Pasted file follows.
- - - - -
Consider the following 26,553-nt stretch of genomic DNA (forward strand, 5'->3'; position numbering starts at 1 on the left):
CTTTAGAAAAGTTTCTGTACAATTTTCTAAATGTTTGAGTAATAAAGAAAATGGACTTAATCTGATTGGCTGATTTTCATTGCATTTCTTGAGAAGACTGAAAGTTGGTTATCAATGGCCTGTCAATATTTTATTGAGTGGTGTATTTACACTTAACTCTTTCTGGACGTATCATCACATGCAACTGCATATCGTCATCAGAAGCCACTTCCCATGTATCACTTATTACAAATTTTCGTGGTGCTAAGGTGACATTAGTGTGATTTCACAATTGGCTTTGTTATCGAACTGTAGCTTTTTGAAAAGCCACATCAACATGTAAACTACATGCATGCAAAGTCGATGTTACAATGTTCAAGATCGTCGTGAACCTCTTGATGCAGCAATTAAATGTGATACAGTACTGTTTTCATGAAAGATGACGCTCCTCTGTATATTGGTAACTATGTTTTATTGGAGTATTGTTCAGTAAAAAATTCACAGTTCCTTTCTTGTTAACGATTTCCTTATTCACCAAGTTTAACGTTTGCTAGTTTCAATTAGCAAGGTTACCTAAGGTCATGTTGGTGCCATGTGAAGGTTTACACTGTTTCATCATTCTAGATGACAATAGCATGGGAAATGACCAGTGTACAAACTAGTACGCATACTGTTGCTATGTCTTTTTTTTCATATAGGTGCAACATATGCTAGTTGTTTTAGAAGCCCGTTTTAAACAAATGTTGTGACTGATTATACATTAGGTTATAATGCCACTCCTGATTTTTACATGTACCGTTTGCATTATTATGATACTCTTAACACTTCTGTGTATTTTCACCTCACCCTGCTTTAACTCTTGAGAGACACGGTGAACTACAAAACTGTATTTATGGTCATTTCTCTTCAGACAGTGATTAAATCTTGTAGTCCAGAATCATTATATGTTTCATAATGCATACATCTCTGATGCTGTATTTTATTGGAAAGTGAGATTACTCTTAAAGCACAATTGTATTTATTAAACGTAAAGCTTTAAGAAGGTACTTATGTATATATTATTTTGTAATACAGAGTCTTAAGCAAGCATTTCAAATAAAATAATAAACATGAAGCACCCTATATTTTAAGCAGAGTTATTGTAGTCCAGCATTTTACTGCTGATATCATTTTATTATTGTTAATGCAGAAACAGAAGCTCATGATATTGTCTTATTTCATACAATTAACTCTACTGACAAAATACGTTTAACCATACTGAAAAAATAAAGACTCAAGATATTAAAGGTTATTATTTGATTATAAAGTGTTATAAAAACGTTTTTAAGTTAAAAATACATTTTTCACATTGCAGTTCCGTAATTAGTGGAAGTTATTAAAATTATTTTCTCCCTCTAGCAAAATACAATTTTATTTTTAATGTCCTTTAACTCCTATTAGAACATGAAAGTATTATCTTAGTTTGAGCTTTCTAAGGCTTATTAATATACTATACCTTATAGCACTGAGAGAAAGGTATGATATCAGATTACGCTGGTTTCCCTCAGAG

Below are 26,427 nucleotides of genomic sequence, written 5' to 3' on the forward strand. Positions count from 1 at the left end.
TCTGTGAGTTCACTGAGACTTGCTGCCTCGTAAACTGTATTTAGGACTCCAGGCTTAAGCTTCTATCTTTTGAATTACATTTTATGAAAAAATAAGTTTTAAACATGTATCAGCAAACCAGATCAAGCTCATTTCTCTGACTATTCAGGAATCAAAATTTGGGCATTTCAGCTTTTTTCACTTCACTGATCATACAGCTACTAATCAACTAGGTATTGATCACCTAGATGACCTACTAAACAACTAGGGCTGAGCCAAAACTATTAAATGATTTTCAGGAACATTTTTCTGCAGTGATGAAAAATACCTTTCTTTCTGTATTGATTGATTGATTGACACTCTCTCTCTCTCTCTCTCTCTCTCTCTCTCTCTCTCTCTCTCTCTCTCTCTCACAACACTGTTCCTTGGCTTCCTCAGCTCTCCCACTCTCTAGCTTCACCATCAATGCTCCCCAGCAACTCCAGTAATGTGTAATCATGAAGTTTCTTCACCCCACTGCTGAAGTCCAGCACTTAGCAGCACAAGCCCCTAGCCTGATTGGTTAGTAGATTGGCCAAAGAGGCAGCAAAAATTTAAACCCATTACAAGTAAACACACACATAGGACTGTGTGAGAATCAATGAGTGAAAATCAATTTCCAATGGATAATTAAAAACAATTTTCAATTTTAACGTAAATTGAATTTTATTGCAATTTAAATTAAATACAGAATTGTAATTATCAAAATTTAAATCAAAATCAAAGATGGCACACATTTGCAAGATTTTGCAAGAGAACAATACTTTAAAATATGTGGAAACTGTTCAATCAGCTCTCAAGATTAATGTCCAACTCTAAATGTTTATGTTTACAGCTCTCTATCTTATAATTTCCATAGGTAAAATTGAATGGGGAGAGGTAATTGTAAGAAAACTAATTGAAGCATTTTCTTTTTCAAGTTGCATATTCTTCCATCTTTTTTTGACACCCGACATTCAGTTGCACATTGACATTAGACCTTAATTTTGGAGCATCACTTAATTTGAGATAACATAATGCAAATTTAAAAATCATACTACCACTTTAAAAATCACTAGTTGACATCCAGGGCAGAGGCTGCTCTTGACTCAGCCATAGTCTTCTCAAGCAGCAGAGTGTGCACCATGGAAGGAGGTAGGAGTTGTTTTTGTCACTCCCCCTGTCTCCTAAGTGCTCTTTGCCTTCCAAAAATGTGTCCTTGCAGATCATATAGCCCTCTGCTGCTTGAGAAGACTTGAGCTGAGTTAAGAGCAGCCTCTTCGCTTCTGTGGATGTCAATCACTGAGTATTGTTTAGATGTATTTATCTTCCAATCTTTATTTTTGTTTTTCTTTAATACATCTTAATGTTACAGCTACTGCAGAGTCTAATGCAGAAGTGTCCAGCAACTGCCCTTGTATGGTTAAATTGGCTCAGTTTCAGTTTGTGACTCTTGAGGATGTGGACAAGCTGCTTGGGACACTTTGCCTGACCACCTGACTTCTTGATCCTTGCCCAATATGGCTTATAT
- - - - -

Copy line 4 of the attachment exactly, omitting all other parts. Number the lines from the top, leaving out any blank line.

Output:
TCTGTGAGTTCACTGAGACTTGCTGCCTCGTAAACTGTATTTAGGACTCCAGGCTTAAGCTTCTATCTTTTGAATTACATTTTATGAAAAAATAAGTTTTAAACATGTATCAGCAAACCAGATCAAGCTCATTTCTCTGACTATTCAGGAATCAAAATTTGGGCATTTCAGCTTTTTTCACTTCACTGATCATACAGCTACTAATCAACTAGGTATTGATCACCTAGATGACCTACTAAACAACTAGGGCTGAGCCAAAACTATTAAATGATTTTCAGGAACATTTTTCTGCAGTGATGAAAAATACCTTTCTTTCTGTATTGATTGATTGATTGACACTCTCTCTCTCTCTCTCTCTCTCTCTCTCTCTCTCTCTCTCTCTCTCTCTCTCACAACACTGTTCCTTGGCTTCCTCAGCTCTCCCACTCTCTAGCTTCACCATCAATGCTCCCCAGCAACTCCAGTAATGTGTAATCATGAAGTTTCTTCACCCCACTGCTGAAGTCCAGCACTTAGCAGCACAAGCCCCTAGCCTGATTGGTTAGTAGATTGGCCAAAGAGGCAGCAAAAATTTAAACCCATTACAAGTAAACACACACATAGGACTGTGTGAGAATCAATGAGTGAAAATCAATTTCCAATGGATAATTAAAAACAATTTTCAATTTTAACGTAAATTGAATTTTATTGCAATTTAAATTAAATACAGAATTGTAATTATCAAAATTTAAATCAAAATCAAAGATGGCACACATTTGCAAGATTTTGCAAGAGAACAATACTTTAAAATATGTGGAAACTGTTCAATCAGCTCTCAAGATTAATGTCCAACTCTAAATGTTTATGTTTACAGCTCTCTATCTTATAATTTCCATAGGTAAAATTGAATGGGGAGAGGTAATTGTAAGAAAACTAATTGAAGCATTTTCTTTTTCAAGTTGCATATTCTTCCATCTTTTTTTGACACCCGACATTCAGTTGCACATTGACATTAGACCTTAATTTTGGAGCATCACTTAATTTGAGATAACATAATGCAAATTTAAAAATCATACTACCACTTTAAAAATCACTAGTTGACATCCAGGGCAGAGGCTGCTCTTGACTCAGCCATAGTCTTCTCAAGCAGCAGAGTGTGCACCATGGAAGGAGGTAGGAGTTGTTTTTGTCACTCCCCCTGTCTCCTAAGTGCTCTTTGCCTTCCAAAAATGTGTCCTTGCAGATCATATAGCCCTCTGCTGCTTGAGAAGACTTGAGCTGAGTTAAGAGCAGCCTCTTCGCTTCTGTGGATGTCAATCACTGAGTATTGTTTAGATGTATTTATCTTCCAATCTTTATTTTTGTTTTTCTTTAATACATCTTAATGTTACAGCTACTGCAGAGTCTAATGCAGAAGTGTCCAGCAACTGCCCTTGTATGGTTAAATTGGCTCAGTTTCAGTTTGTGACTCTTGAGGATGTGGACAAGCTGCTTGGGACACTTTGCCTGACCACCTGACTTCTTGATCCTTGCCCAATATGGCTTATAT